Semi-intact preparations (N=3) were used to determine the behavioral correlates of fictive swimming both before and after the addition of NO donors. These preparations were carried out using a technique similar to that used by Willows to study swimming in Tritonia (Willows, 1967; Willows et al., 1973). Animals were suspended in a 3-l chamber by hooks and threads attached to their dorsal integument, and the chamber was continuously perfused with natural seawater. A small opening was made in the skin just over the brain, and the brain was then immobilized by pinning it to a small wax-covered platform. This made it possible to obtain intracellular recordings from neurons in the brain while also allowing the animals to swim.
SNP (1 mmol l–1) was used in the semi-intact preparations in the same manner as in the isolated brains to determine the effects of NO donors on swimming. In addition to recording the bursting activity of the SMNs, the movements of each animal were simultaneously recorded with Hi-8 videography or a photonic sensor. The period of the actual swim rhythm and the rhythm of the SMNs were calculated by averaging 10 swim cycles before, during and after the addition of SNP. A swim cycle was designated as the time from the initiation of one burst to the beginning of the next burst. All results are presented as means ± s.e.m.
The SMNs in the brains of Melibe leonina are located in the pedal ganglia (Fig. 1A). Contralateral SMNs fire in anti-phase with each other, producing a swim pattern characterized by alternating left SMN/right SMN rhythmic bursting (Fig. 1B). In isolated preparations, fictive swimming occurs spontaneously and consistently, possibly as a result of the elimination of inhibitory feedback from the foot after removal of the brain from the animal. The consistent expression of the swim pattern provides an excellent preparation for testing the effects of various modulators on the sCPG.
Addition of SNP caused an increase in burst duration, interburst interval and swim cycle period (Fig. 2A, N=12). The usually consistent rhythm associated with fictive swimming also became more erratic. The threshold concentration for these effects was 1 mmol l–1. Higher concentrations of SNP (>1 mmol l–1) eliminated the swim rhythm entirely. The disruption of fictive swimming by a suprathreshold concentration of SNP was not immediate, but generally took 1.5–3 min to become apparent. The effects were reversible by washing the preparation with seawater, with a normal swim rhythm returning after 15–30 min (Fig. 2A). When SNP was applied at 1 mmol l–1 with reduced oxyhemoglobin (0.75 mmol l–1), there was no effect on fictive swimming (Fig. 2B, N=6).
Addition of SNAP to isolated brains produced effects that were similar to those elicited by SNP (Fig. 3A, N=9). The threshold concentration (1 mmol l–1) and latency to cause an effect (1.5–3 min) were also similar to those of SNP. The effects on fictive swimming induced by SNAP were also reversible after a seawater wash for 15–30 min (Fig. 3A). As with SNP, control preparations with reduced oxyhemoglobin present showed no change in fictive swimming (Fig. 3B, N=3).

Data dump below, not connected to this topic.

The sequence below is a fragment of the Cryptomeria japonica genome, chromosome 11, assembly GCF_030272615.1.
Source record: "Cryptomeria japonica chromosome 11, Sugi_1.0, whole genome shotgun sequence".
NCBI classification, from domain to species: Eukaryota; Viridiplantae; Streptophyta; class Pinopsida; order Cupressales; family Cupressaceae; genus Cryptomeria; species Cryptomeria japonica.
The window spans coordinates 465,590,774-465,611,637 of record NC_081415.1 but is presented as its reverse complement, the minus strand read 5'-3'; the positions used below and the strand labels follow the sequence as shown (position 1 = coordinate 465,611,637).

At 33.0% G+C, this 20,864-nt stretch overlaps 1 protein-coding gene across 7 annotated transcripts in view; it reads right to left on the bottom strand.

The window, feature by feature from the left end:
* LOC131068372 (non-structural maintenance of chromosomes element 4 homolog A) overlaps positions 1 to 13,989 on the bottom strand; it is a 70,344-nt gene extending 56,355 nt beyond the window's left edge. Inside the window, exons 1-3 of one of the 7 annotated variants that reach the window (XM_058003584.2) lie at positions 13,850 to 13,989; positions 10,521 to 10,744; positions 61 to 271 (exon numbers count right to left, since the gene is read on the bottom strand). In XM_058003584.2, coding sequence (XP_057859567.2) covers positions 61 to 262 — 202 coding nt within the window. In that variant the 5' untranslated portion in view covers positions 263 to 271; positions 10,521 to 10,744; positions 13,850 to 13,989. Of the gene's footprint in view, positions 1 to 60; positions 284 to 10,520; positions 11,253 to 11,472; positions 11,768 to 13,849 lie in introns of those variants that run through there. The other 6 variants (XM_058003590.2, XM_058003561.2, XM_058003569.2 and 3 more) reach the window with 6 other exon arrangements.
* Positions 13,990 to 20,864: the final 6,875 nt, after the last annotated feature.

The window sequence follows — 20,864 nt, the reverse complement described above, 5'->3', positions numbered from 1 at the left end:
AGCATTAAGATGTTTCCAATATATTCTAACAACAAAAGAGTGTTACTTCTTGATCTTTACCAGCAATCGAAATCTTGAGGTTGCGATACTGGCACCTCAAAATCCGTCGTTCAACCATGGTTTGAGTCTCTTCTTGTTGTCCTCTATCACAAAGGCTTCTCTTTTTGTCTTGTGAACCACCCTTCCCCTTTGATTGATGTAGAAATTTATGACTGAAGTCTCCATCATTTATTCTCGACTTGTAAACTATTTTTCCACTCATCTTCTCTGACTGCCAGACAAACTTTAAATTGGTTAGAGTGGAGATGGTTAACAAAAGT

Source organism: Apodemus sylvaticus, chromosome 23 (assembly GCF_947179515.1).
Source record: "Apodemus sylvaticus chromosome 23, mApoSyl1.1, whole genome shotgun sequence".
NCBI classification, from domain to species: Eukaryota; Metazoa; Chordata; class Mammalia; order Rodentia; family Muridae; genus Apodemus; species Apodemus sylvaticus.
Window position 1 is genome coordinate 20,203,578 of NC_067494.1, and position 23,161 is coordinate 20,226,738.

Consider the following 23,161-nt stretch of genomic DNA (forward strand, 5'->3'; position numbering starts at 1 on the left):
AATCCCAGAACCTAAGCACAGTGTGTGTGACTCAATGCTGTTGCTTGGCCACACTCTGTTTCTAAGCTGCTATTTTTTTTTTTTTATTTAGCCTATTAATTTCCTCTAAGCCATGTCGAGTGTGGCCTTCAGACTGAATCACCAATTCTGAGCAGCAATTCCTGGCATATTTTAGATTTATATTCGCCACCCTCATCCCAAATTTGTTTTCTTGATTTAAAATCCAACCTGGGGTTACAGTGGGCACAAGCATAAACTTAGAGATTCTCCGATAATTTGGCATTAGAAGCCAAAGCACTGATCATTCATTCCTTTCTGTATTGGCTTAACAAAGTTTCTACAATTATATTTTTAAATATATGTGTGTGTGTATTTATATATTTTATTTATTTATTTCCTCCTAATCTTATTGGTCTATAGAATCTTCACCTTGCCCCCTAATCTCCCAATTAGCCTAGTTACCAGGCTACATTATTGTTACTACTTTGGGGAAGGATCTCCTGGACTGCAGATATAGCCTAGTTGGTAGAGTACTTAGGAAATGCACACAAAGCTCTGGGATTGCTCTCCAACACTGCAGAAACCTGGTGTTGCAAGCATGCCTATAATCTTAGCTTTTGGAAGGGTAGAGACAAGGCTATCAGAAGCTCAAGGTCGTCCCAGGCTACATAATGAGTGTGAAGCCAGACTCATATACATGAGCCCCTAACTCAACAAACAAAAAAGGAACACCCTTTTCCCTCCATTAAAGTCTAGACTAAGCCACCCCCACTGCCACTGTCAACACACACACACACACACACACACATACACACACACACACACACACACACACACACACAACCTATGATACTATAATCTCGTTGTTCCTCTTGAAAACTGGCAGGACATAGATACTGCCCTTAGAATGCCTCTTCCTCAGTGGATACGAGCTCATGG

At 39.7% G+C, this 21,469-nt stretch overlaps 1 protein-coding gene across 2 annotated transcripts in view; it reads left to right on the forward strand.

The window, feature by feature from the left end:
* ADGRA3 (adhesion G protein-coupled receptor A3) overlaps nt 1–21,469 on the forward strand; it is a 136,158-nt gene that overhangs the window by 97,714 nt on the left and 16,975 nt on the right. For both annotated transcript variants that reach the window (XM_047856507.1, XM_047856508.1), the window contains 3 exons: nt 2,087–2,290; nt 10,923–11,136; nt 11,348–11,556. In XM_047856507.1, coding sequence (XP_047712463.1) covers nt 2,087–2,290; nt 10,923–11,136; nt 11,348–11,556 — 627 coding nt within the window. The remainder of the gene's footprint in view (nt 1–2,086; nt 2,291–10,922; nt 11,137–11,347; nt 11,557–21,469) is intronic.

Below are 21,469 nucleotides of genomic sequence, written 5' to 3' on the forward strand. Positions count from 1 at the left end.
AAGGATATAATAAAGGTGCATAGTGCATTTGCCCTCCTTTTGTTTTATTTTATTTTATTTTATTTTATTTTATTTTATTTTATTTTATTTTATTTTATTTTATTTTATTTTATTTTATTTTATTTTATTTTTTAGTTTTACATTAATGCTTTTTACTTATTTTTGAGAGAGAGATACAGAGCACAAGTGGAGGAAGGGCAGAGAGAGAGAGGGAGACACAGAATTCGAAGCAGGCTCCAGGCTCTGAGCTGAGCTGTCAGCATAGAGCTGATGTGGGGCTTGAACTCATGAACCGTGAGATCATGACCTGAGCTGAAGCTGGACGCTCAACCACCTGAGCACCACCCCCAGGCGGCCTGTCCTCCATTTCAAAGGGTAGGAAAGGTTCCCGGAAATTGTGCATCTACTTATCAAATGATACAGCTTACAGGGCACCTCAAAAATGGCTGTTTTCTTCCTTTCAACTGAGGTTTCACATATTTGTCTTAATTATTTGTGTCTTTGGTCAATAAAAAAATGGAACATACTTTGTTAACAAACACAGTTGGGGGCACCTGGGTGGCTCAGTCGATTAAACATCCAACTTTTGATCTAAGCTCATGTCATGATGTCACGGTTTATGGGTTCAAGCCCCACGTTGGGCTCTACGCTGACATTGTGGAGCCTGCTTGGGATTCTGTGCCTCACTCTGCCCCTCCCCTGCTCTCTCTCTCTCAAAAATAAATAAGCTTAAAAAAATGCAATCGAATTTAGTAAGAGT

Perfusion of isolated brains with 8-Br-cGMP produced effects that were similar to those caused by the two NO donors (Fig. 4, N=3). The threshold concentration for 8-Br-cGMP was also the same as for the NO donors (1 mmol l–1). The disruption of fictive swimming was reversible, but only needed less than 5 min to return to normal after washing with seawater, as opposed to the 15–30 min wash required after perfusion with NO donors.
Addition of 1 mmol l–1 SNP to the brain of semi-intact preparations (N=3) mimicked the results obtained in isolated brains. The period of the swim rhythm increased significantly in SMNs (from 4.9±0.3 to 8.8±1.3 s cycle–1, t-test, P<0.05), and this was correlated with a significant increase in the period of actual swim cycles in semi-intact animals (from 4.9±0.3 to 8.9±1.3 s cycle–1, t-test, P<0.05) (Fig. 5). SNP took slightly longer to induce its effects in the semi-intact preparations (3–8 min) compared with the isolated brains (1.5–3 min), probably because of dilution in a larger volume of water. One of the three semi-intact preparations remained viable long enough to test the reversibility of the effects of SNP on swimming after washing in seawater. In this instance, the period of SMN bursting and actual swim cycles after a 5-min wash (5.4 s cycle–1 for both) had returned to control levels before the addition of SNP (5.4 s cycle–1) (Fig. 5).